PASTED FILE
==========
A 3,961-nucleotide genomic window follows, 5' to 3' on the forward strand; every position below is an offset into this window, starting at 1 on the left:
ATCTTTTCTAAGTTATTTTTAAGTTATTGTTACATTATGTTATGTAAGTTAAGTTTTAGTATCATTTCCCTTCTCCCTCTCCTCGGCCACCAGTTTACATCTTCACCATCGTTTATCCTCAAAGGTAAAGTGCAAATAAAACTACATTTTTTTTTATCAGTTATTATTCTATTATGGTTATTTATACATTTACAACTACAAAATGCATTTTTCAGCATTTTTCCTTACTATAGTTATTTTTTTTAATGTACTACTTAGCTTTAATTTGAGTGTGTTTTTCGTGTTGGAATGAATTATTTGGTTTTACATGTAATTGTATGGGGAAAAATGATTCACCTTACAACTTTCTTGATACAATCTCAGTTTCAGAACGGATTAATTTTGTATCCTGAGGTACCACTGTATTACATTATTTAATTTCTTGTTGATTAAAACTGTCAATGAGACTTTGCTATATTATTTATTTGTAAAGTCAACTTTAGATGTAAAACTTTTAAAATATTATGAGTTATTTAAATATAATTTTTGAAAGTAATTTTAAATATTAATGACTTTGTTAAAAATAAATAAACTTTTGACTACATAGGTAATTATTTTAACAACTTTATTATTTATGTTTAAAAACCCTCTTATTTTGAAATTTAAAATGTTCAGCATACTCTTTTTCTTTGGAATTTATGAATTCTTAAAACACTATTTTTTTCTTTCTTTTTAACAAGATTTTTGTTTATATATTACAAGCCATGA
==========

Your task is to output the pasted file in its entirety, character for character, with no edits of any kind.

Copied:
A 3,961-nucleotide genomic window follows, 5' to 3' on the forward strand; every position below is an offset into this window, starting at 1 on the left:
ATCTTTTCTAAGTTATTTTTAAGTTATTGTTACATTATGTTATGTAAGTTAAGTTTTAGTATCATTTCCCTTCTCCCTCTCCTCGGCCACCAGTTTACATCTTCACCATCGTTTATCCTCAAAGGTAAAGTGCAAATAAAACTACATTTTTTTTTATCAGTTATTATTCTATTATGGTTATTTATACATTTACAACTACAAAATGCATTTTTCAGCATTTTTCCTTACTATAGTTATTTTTTTTAATGTACTACTTAGCTTTAATTTGAGTGTGTTTTTCGTGTTGGAATGAATTATTTGGTTTTACATGTAATTGTATGGGGAAAAATGATTCACCTTACAACTTTCTTGATACAATCTCAGTTTCAGAACGGATTAATTTTGTATCCTGAGGTACCACTGTATTACATTATTTAATTTCTTGTTGATTAAAACTGTCAATGAGACTTTGCTATATTATTTATTTGTAAAGTCAACTTTAGATGTAAAACTTTTAAAATATTATGAGTTATTTAAATATAATTTTTGAAAGTAATTTTAAATATTAATGACTTTGTTAAAAATAAATAAACTTTTGACTACATAGGTAATTATTTTAACAACTTTATTATTTATGTTTAAAAACCCTCTTATTTTGAAATTTAAAATGTTCAGCATACTCTTTTTCTTTGGAATTTATGAATTCTTAAAACACTATTTTTTTCTTTCTTTTTAACAAGATTTTTGTTTATATATTACAAGCCATGA